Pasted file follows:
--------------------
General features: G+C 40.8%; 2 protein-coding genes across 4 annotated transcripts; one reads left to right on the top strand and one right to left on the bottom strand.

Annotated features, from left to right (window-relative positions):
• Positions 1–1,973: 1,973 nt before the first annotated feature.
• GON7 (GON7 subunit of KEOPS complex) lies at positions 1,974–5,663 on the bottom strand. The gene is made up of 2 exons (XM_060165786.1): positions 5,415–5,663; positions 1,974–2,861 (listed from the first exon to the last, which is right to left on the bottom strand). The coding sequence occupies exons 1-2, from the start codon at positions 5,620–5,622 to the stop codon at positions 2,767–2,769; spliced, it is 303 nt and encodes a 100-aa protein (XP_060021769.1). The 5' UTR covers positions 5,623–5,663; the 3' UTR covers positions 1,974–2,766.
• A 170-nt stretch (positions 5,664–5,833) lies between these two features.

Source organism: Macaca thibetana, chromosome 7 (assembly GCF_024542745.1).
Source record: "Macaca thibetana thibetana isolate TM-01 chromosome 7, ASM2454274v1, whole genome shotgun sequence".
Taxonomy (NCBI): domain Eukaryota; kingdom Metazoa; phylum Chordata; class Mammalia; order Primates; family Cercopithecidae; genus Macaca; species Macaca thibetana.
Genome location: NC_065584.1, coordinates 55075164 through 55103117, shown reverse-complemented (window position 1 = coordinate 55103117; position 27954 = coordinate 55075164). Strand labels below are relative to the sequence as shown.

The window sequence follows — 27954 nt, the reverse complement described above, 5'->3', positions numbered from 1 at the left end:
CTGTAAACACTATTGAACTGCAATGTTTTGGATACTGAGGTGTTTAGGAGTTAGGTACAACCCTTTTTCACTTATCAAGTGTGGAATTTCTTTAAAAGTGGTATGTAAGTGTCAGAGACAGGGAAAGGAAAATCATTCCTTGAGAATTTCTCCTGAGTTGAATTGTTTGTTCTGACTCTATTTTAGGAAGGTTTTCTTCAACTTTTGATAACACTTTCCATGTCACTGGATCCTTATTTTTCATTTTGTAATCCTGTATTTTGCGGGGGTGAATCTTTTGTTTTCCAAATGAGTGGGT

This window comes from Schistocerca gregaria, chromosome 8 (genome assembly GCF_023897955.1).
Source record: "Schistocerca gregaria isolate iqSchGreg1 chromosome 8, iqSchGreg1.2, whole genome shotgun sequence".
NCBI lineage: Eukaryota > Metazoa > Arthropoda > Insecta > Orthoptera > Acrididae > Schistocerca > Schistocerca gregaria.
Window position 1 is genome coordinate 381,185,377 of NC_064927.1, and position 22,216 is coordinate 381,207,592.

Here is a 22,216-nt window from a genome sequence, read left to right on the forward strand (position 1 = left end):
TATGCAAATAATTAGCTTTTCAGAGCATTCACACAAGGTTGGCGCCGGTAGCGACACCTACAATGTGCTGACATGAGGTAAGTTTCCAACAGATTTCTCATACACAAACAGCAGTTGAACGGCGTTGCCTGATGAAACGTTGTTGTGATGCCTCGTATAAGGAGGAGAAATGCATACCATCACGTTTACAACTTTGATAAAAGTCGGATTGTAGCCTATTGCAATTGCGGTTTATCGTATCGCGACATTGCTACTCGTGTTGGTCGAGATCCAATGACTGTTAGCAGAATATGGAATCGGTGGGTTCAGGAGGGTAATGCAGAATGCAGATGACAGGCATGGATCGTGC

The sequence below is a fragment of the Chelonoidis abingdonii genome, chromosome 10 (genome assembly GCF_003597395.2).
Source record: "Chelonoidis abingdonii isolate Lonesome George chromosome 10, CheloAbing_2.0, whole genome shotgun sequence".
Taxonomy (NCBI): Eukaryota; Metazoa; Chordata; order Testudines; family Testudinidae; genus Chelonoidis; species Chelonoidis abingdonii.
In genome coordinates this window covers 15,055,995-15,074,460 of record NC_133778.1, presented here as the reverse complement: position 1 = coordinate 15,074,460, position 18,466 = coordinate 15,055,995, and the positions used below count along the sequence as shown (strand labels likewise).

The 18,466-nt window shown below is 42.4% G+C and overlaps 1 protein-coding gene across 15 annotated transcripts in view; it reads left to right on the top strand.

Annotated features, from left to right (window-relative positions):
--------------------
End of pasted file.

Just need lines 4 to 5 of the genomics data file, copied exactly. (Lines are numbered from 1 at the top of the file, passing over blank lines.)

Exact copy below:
• GON7 (GON7 subunit of KEOPS complex) lies at positions 1,974–5,663 on the bottom strand. The gene is made up of 2 exons (XM_060165786.1): positions 5,415–5,663; positions 1,974–2,861 (listed from the first exon to the last, which is right to left on the bottom strand). The coding sequence occupies exons 1-2, from the start codon at positions 5,620–5,622 to the stop codon at positions 2,767–2,769; spliced, it is 303 nt and encodes a 100-aa protein (XP_060021769.1). The 5' UTR covers positions 5,623–5,663; the 3' UTR covers positions 1,974–2,766.
• A 170-nt stretch (positions 5,664–5,833) lies between these two features.